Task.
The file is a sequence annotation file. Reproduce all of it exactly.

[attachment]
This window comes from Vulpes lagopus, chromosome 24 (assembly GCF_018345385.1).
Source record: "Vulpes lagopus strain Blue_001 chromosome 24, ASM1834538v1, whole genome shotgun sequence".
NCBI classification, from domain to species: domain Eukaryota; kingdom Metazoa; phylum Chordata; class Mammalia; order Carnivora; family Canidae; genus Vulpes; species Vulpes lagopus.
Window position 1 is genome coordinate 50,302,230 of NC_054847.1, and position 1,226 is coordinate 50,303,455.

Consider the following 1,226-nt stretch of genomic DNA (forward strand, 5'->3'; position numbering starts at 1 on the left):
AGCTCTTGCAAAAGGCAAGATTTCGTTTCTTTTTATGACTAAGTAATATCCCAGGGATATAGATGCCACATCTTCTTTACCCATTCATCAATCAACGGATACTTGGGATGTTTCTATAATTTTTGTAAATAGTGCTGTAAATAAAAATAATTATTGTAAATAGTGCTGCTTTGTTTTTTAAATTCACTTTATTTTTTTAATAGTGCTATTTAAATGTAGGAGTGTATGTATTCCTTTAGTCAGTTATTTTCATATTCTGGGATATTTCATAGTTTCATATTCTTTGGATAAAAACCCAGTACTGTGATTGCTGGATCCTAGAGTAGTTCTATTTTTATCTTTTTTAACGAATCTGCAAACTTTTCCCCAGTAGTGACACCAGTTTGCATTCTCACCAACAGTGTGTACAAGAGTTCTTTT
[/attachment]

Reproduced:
This window comes from Vulpes lagopus, chromosome 24 (assembly GCF_018345385.1).
Source record: "Vulpes lagopus strain Blue_001 chromosome 24, ASM1834538v1, whole genome shotgun sequence".
NCBI classification, from domain to species: domain Eukaryota; kingdom Metazoa; phylum Chordata; class Mammalia; order Carnivora; family Canidae; genus Vulpes; species Vulpes lagopus.
Window position 1 is genome coordinate 50,302,230 of NC_054847.1, and position 1,226 is coordinate 50,303,455.

Consider the following 1,226-nt stretch of genomic DNA (forward strand, 5'->3'; position numbering starts at 1 on the left):
AGCTCTTGCAAAAGGCAAGATTTCGTTTCTTTTTATGACTAAGTAATATCCCAGGGATATAGATGCCACATCTTCTTTACCCATTCATCAATCAACGGATACTTGGGATGTTTCTATAATTTTTGTAAATAGTGCTGTAAATAAAAATAATTATTGTAAATAGTGCTGCTTTGTTTTTTAAATTCACTTTATTTTTTTAATAGTGCTATTTAAATGTAGGAGTGTATGTATTCCTTTAGTCAGTTATTTTCATATTCTGGGATATTTCATAGTTTCATATTCTTTGGATAAAAACCCAGTACTGTGATTGCTGGATCCTAGAGTAGTTCTATTTTTATCTTTTTTAACGAATCTGCAAACTTTTCCCCAGTAGTGACACCAGTTTGCATTCTCACCAACAGTGTGTACAAGAGTTCTTTT